“We’re just in the environmental assessment stage and consulting stage right now to collect feedback from the public and the communities that will be affected.” Baxter says there has been mixed feedback from the community about the Community Access Road. “There’s problems like drug issues that they’re concerned about and the fluctuation of people coming up there to hunt,” Baxter says.

“On the positive side the cost of living would be brought down — the prices would somewhat come down so people would be able to purchase a lot more than they are purchasing now.” Lawrence Baxter, senior community advisor with Marten Falls, says the Community Access Road would be “very beneficial” for the community. Continue Reading →

Stephen Roman bows out as Harte Gold chairman – by Staff (Northern Ontario Business – January 29, 2020)

Stephen Roman has stepped down as Harte Gold’s chairman and, effectively immediately, Joe Conway replaces him.

Roman will continue to serve as a board member. Roman, who steered the development of the first gold mine in the Hemlo camp in three decades, had earlier resigned as president-CEO of the Toronto-headquartered mining company late last August. He agreed to stay on in an interim capacity until Sam Coetzer was appointed as his successor last November.

“Harte Gold has been a key focus of mine for the past 10 years,” said Roman in a Jan. 27 news release. “We advanced a greenfield Ontario gold project culminating in a new Ontario gold mine and declared commercial production in January 2019. Continue Reading →

Progress being made to quicken mine start-ups – Rickford – by Elena De Luigi (Timmins Daily Press – January 28, 2020)

Ontario is looking to expedite the process of getting mining operations open for commercial production. That was a key message from Greg Rickford, the province’s minister of energy, mines, northern development and Indigenous affairs, who was in Timmins Monday to deliver a State of Mining address.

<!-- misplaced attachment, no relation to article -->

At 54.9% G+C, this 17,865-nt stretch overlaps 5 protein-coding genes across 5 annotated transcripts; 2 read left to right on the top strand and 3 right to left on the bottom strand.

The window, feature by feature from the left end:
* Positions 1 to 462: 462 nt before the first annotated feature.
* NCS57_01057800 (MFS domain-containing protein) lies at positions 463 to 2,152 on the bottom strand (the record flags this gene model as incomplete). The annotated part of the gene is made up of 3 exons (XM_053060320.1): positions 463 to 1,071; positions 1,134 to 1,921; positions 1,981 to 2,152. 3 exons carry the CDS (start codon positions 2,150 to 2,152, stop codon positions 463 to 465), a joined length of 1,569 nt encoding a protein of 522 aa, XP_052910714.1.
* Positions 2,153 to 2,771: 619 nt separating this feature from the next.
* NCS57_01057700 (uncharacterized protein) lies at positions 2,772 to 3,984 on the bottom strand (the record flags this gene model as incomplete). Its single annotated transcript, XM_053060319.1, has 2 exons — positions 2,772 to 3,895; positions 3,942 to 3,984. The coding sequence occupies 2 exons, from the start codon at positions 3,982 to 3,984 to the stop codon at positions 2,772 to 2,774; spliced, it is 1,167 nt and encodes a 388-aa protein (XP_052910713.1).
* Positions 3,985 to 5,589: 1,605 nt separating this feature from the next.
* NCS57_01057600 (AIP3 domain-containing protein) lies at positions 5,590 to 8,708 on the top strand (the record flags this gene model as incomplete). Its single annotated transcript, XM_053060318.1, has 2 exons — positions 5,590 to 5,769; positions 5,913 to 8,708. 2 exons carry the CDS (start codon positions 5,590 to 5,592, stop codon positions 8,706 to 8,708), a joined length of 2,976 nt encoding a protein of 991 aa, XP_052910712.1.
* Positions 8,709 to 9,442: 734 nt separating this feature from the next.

Rickford spoke of the industry’s need to be “better and faster” at opening mines for market in a “timely manner.” The event held at Cedar Meadows Resort & Spa on Monday was hosted by the Timmins Chamber of Commerce.

In his address, Rickford expressed his frustration with the previous government which he said took over five years to get a mine up and running. Continue Reading →

GUEST COMMENT: Former Mine Watch co-ordinator responds to publisher’s column – by Joan Kuyak (Yellowknifer/NNSL Media – January 28, 2020)

Joan Kuyek is an organizer and former national coordinator of MiningWatch Canada.

I am writing to object to your patronizing column, which completely mischaracterizes my position on mining in the NWT.

Any mining should take into account the awesome costs that are externalized to people and the environment. The money going back to governments from mining companies has to be equal to the terrible costs for this and future generations.